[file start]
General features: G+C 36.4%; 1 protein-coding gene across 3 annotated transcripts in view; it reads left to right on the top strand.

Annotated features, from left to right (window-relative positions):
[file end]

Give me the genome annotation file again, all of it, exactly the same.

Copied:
General features: G+C 36.4%; 1 protein-coding gene across 3 annotated transcripts in view; it reads left to right on the top strand.

Annotated features, from left to right (window-relative positions):